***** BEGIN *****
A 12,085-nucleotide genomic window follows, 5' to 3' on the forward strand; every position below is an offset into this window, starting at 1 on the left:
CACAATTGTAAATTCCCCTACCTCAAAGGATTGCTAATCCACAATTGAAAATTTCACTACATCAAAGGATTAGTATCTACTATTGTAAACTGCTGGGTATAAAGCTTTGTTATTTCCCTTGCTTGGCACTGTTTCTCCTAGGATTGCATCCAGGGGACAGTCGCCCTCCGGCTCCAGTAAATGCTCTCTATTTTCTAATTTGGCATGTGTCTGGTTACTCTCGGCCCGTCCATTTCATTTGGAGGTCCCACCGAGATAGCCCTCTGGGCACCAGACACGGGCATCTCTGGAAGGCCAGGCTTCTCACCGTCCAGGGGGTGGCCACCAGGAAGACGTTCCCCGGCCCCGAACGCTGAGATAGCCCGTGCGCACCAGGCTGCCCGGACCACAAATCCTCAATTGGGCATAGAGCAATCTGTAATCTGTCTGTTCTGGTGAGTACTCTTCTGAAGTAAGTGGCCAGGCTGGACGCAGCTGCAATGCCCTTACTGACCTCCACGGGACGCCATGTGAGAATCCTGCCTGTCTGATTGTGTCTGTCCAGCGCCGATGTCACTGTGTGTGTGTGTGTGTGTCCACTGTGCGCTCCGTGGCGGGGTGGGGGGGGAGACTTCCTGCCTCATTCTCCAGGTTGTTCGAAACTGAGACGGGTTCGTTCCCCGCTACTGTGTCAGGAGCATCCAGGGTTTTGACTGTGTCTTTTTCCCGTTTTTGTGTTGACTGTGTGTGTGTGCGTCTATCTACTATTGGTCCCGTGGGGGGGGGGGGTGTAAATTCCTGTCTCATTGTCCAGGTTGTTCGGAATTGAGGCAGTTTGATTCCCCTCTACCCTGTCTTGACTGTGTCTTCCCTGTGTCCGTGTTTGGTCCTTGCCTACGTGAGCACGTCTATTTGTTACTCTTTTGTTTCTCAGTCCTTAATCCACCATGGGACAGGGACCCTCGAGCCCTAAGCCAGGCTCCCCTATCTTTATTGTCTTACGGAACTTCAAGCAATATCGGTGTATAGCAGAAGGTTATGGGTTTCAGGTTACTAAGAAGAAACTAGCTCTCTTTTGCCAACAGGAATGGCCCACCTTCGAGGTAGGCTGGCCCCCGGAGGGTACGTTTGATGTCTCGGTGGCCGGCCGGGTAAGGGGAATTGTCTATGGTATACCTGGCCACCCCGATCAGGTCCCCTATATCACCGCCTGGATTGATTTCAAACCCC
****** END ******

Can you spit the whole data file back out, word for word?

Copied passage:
A 12,085-nucleotide genomic window follows, 5' to 3' on the forward strand; every position below is an offset into this window, starting at 1 on the left:
CACAATTGTAAATTCCCCTACCTCAAAGGATTGCTAATCCACAATTGAAAATTTCACTACATCAAAGGATTAGTATCTACTATTGTAAACTGCTGGGTATAAAGCTTTGTTATTTCCCTTGCTTGGCACTGTTTCTCCTAGGATTGCATCCAGGGGACAGTCGCCCTCCGGCTCCAGTAAATGCTCTCTATTTTCTAATTTGGCATGTGTCTGGTTACTCTCGGCCCGTCCATTTCATTTGGAGGTCCCACCGAGATAGCCCTCTGGGCACCAGACACGGGCATCTCTGGAAGGCCAGGCTTCTCACCGTCCAGGGGGTGGCCACCAGGAAGACGTTCCCCGGCCCCGAACGCTGAGATAGCCCGTGCGCACCAGGCTGCCCGGACCACAAATCCTCAATTGGGCATAGAGCAATCTGTAATCTGTCTGTTCTGGTGAGTACTCTTCTGAAGTAAGTGGCCAGGCTGGACGCAGCTGCAATGCCCTTACTGACCTCCACGGGACGCCATGTGAGAATCCTGCCTGTCTGATTGTGTCTGTCCAGCGCCGATGTCACTGTGTGTGTGTGTGTGTGTCCACTGTGCGCTCCGTGGCGGGGTGGGGGGGGAGACTTCCTGCCTCATTCTCCAGGTTGTTCGAAACTGAGACGGGTTCGTTCCCCGCTACTGTGTCAGGAGCATCCAGGGTTTTGACTGTGTCTTTTTCCCGTTTTTGTGTTGACTGTGTGTGTGTGCGTCTATCTACTATTGGTCCCGTGGGGGGGGGGGGTGTAAATTCCTGTCTCATTGTCCAGGTTGTTCGGAATTGAGGCAGTTTGATTCCCCTCTACCCTGTCTTGACTGTGTCTTCCCTGTGTCCGTGTTTGGTCCTTGCCTACGTGAGCACGTCTATTTGTTACTCTTTTGTTTCTCAGTCCTTAATCCACCATGGGACAGGGACCCTCGAGCCCTAAGCCAGGCTCCCCTATCTTTATTGTCTTACGGAACTTCAAGCAATATCGGTGTATAGCAGAAGGTTATGGGTTTCAGGTTACTAAGAAGAAACTAGCTCTCTTTTGCCAACAGGAATGGCCCACCTTCGAGGTAGGCTGGCCCCCGGAGGGTACGTTTGATGTCTCGGTGGCCGGCCGGGTAAGGGGAATTGTCTATGGTATACCTGGCCACCCCGATCAGGTCCCCTATATCACCGCCTGGATTGATTTCAAACCCC